We all know that basic First Aid skills are important to know and we should all make the effort to learn them but how many people in the UK can actually perform effective first aid? Not enough is the short answer. Research has shown that 2 out of 3 people couldn’t save a life.
Up to 150,000 people a year could be given a chance to live if more people knew first aid.
Thousands of people are dying each year in situations where first aid could have made the difference. This includes nearly 900 people who choke to death, 2,500 who asphyxiate from a blocked airway and 29,000 who die from heart attacks (source SJA)
Out of 2045 adults nearly two-thirds (59%) wouldn’t feel confident trying to save a life. A quarter (24%) would do nothing and wait for an ambulance to arrive or hope that a passer-by knows first aid. Around a third (39%) would try and do first aid even though they are not sure what to do and just over a quarter (28%) say they’d know what first aid to do – but sadly their confidence is misplaced, as the survey results show many would do the wrong thing and may even make the situation worse (source SJA)
Following a life threatening incident and ambulances taking up to 8 minutes to arrive time really is of the essence and first aid can mean the difference between life and death. It is concerning how many people wouldn’t know basic first aid and be able to perform it effectively. Even if you feel you know some first aid theory with the fear and adrenaline of being faced with an emergency would you remember what to do? First aid needs to be second nature so quick action can be taken. This is most likely to be achieved by updating your first aid knowledge every 3 years.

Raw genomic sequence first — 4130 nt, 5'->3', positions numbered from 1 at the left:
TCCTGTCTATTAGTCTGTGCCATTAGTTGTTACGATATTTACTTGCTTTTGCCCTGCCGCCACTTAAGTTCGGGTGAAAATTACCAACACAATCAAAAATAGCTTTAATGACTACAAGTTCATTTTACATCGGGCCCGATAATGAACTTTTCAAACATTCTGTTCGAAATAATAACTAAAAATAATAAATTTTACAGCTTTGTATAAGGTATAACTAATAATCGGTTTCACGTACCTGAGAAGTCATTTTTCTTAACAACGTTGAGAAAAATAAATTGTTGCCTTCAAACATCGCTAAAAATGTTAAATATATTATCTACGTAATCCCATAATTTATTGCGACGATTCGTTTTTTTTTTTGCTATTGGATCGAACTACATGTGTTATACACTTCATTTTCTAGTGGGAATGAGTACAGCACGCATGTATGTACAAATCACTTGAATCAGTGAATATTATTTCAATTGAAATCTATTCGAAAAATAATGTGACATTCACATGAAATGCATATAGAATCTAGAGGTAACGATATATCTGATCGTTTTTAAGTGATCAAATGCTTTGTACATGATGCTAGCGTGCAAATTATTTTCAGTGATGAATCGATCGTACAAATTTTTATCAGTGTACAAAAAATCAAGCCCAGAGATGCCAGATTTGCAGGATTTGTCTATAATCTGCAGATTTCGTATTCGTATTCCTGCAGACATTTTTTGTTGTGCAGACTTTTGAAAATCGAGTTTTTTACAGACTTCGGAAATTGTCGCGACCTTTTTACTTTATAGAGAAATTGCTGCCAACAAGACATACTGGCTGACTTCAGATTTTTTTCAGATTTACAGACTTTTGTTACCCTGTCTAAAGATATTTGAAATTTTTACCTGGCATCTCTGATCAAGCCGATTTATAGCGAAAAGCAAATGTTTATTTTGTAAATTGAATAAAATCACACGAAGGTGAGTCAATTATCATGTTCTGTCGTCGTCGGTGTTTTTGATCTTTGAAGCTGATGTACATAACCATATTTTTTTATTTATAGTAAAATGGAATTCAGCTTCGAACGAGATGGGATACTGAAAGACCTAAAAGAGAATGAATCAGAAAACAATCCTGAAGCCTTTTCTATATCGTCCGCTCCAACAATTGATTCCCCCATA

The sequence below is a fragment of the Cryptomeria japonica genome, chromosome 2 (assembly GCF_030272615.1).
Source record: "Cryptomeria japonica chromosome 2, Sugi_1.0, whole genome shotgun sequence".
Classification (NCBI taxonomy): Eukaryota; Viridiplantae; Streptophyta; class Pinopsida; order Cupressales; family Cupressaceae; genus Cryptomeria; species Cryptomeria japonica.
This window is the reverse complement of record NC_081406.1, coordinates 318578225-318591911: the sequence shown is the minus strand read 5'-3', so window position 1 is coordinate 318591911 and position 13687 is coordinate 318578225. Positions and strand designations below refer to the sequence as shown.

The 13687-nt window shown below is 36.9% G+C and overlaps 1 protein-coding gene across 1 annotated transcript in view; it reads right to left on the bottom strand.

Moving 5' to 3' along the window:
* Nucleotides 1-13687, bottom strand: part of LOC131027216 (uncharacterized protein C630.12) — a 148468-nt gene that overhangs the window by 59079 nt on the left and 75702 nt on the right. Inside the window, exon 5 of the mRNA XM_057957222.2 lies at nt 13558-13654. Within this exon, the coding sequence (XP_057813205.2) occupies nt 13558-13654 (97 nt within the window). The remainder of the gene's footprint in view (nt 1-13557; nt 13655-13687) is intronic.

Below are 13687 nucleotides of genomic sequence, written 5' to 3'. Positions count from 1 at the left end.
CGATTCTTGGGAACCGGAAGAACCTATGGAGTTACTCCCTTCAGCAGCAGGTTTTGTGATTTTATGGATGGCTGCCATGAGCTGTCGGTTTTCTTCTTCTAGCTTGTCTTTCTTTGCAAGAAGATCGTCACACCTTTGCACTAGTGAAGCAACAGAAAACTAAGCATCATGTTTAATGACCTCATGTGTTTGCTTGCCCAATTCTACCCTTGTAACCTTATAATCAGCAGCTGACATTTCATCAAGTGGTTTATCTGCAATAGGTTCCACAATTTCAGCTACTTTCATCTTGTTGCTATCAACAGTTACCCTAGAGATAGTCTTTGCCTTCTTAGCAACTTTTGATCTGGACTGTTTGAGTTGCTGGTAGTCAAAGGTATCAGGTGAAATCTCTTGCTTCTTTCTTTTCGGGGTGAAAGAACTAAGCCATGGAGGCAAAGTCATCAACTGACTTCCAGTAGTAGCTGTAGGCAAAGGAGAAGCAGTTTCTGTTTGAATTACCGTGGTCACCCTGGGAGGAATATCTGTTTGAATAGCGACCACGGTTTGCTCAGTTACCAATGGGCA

With paramedics and first responders being pushed to the limit and blamed for taking too long to arrive at a scene it is paramount that the general public know what a 999 call is and what can be taken to A&E, seen by a doctor or nurse or dealt with at home.
Last year 31,000 ‘unnecessary’ ambulance call outs were made in Wales alone which diverts resources from the most life-threatening incidents and putting lives at risk.
It’s never too early to learn the basics of first aid. Parents should teach their children how to get help if they hurt themselves or see someone else injured.
Role playing basic first aid skills and calling 999 and teach them your address and what to say. Of course, explain never to do it in real life unless they need to!
Giving children a foundation for first aid is essential for the next generation to ensure that we are offering a safe environment where the statistics of first aid knowledge within the general public is much better than it is today.
If you would like to find out more about the first aid courses that Devon Antenatal offer in Barnstaple, Devon and across the South West please get in touch today on either 07966 320 081 or firstname.lastname@example.org.